Xigaze was the last sure place to provision. We anticipated three more days to the border, with a possible stop at Tingri, the town where most Everest expeditions north of the Himalayas start. At this point the land grew wild and beautiful again. More snow lay on the mountains. We never found Tingri, but stayed at a dirty lodge in the rain.
The next day we kept a watch on the milestones. Word had it that after a certain one began the track to Everest base camp, which five or six of our busload had decided to see. Several of these people, including Steve's stepmother, did not even have sleeping bags or much food, but depended on luck. (They had their share. All made it eventually to Nepal, though Steve's stepmother caught pneumonia and had to be driven out in an expedition jeep, which cost her about a hundred dollars.) We already had one very ill person on board. When the trekkers left the bus, a tall German ran down the steps and fell vomiting on the dust. We offered him medicine when he returned, and then continued on.
During the long ride, through wide valleys and over skinny plank bridges, we had starting singing. We sang every song we knew, which proved to be quite a number, from the Grateful Dead to sea chanties. The driver remained stoic, though sometimes he would gaze at us, then return his eyes to the road. Steve's stepmother had taught us `Old Man River', and we sang it over and over again.
Toward the close of the second day from Xigaze, we started going decidedly up. The road turned to snow, and a cheer went up, followed by a few Christmas carols. This one time the driver set his jaw slightly. The bus slid around some, but nobody was much worried, even when we came to a truck stuck in the road ahead, which had leveled out temporarily. A group of Chinese were standing looking at the truck, and did not display much energy.
Instantly all the able-bodied men on the bus rushed out and latched on to the truck, ready to push. After some rocking and swearing the truck was propelled back on the road. Then we took time off for a snowball fight, until our bus left without us and we had to run to catch it.
It began to snow as we climbed, and we were barely able to see prayer flags and cairns when they passed outside the window. We presumed they marked the highest point of the pass and felt relieved, until we saw some trucks looming ahead of us and came to a full stop. One truck was completely in a ditch.
Our driver turned off the engine, leant back and closed his eyes. When prodded, he just shook his head and opened the door, just in time for a bearded Swiss man to appear and climb in.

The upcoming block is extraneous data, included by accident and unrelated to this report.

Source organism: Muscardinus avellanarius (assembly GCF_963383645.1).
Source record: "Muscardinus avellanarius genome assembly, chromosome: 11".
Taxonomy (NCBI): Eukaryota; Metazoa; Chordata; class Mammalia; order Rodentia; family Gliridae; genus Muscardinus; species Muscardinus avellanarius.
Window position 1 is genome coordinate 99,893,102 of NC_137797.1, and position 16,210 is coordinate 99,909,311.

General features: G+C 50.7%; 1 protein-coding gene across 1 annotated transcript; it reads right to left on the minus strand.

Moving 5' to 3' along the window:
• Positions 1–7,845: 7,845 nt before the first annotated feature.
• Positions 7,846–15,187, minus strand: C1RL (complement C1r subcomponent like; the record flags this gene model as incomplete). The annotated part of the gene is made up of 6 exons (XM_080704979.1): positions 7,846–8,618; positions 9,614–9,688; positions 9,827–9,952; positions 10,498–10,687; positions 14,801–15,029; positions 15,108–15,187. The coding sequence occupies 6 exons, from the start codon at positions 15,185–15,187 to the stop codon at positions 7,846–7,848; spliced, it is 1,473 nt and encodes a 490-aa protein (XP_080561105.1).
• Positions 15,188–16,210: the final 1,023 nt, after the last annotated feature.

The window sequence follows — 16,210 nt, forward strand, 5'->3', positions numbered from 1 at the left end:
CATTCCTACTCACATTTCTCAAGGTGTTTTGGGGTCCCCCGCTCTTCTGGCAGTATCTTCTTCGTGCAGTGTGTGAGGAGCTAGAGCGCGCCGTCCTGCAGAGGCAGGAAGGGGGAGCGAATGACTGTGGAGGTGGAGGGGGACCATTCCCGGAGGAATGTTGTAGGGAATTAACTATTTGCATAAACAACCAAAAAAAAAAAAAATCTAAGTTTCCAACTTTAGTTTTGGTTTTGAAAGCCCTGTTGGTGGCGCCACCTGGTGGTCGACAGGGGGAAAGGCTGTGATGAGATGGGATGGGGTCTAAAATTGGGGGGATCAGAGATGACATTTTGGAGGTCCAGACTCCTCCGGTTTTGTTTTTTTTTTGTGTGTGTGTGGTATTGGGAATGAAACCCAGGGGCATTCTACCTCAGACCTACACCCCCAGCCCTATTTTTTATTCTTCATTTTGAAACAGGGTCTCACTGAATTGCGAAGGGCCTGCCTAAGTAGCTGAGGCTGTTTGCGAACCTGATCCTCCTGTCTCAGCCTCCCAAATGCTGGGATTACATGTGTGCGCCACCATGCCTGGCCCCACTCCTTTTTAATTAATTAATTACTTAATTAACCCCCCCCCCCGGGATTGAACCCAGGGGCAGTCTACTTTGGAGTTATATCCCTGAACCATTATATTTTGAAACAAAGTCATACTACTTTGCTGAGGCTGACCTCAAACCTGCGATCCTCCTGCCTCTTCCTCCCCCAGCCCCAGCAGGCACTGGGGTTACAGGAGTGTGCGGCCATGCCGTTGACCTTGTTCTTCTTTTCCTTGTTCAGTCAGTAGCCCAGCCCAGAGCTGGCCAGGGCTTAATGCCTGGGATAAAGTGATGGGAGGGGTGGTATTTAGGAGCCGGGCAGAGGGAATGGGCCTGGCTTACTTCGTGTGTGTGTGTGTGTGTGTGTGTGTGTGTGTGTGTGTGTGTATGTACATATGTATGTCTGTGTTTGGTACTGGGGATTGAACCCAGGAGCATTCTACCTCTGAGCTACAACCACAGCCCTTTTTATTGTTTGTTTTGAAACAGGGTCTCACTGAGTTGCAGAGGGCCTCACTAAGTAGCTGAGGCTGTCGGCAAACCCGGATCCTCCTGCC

"I'm afraid it is not good," he said with obvious relish. "These trucks, they are stuck here for three days. Abandoned. You will have to spend the night, maybe tomorrow also."
Groans from everybody.
"A big storm," he broke in, "--A big storm is passing to the east. We are shoveling now, and must continue before dark. You must shovel too. Come now."
And he went out.
"I don't believe this," said Andy from Dartmouth, who was sharing my seat. "We don't have much food. Some people don't have any, or any gloves or sleeping bags. And now this officious Swiss person--"
"Come on! Come on!" said the officious Swiss person, popping back in.
"You heard him, guys," said Steve. "Let's hit the slopes."
"Women and children first," added John.
Past two abandoned trucks was the Swiss man's van, then another bus, then one last truck, which was blocking the road. We set to work clearing snow from in front of the bus. At first we shoveled away all the snow, but soon we settled for twin ruts for the wheels. At this altitude we could shovel maybe four scoops before gasping uncontrollably for air. So turnover was quick, except when a Sherpa (there were several on that bus) would grab a shovel. They cleared a path as if they were snowblowers. Three or four Sherpas did as much work as the rest of us put together, and with great good humor, too. But the snow fell harder and it grew dark, so after engineering a precarious trail between the stalled truck and the precipice, we retired to our vehicles.
Meanwhile the women, most of whom had declined to leave the bus, had put clothing and tape in the windows and seams to keep out some of the drafts. The driver had a four gallon tin and was melting snow with his blowtorch in the front of the bus. The truck in front of us had a load of frozen cabbages larger than basketballs, and these we snapped or chopped into the pot. Those of us who still had supplies, like cans of meat, added them to the stew, which proved surprisingly good.
Dinner took our minds off, for a while, the fact that we were going to spend a night sitting up on a freezing bus. I was better prepared than most, because I had been planning all along to camp on glaciers in Nepal. However, since my sleeping bag was the warmest on the bus, I felt compelled to give it to the sick German, who did not have one and whose wife was begging for help. It turned out later that he had a dangerous combination of pneumonia and dysentery. But he was not the only one moaning that night--hardly anyone could sleep. I felt most sorry for those who, due to the soup or some other food, had periodically to hurry into the blizzard and experience intimately the temperatures outside.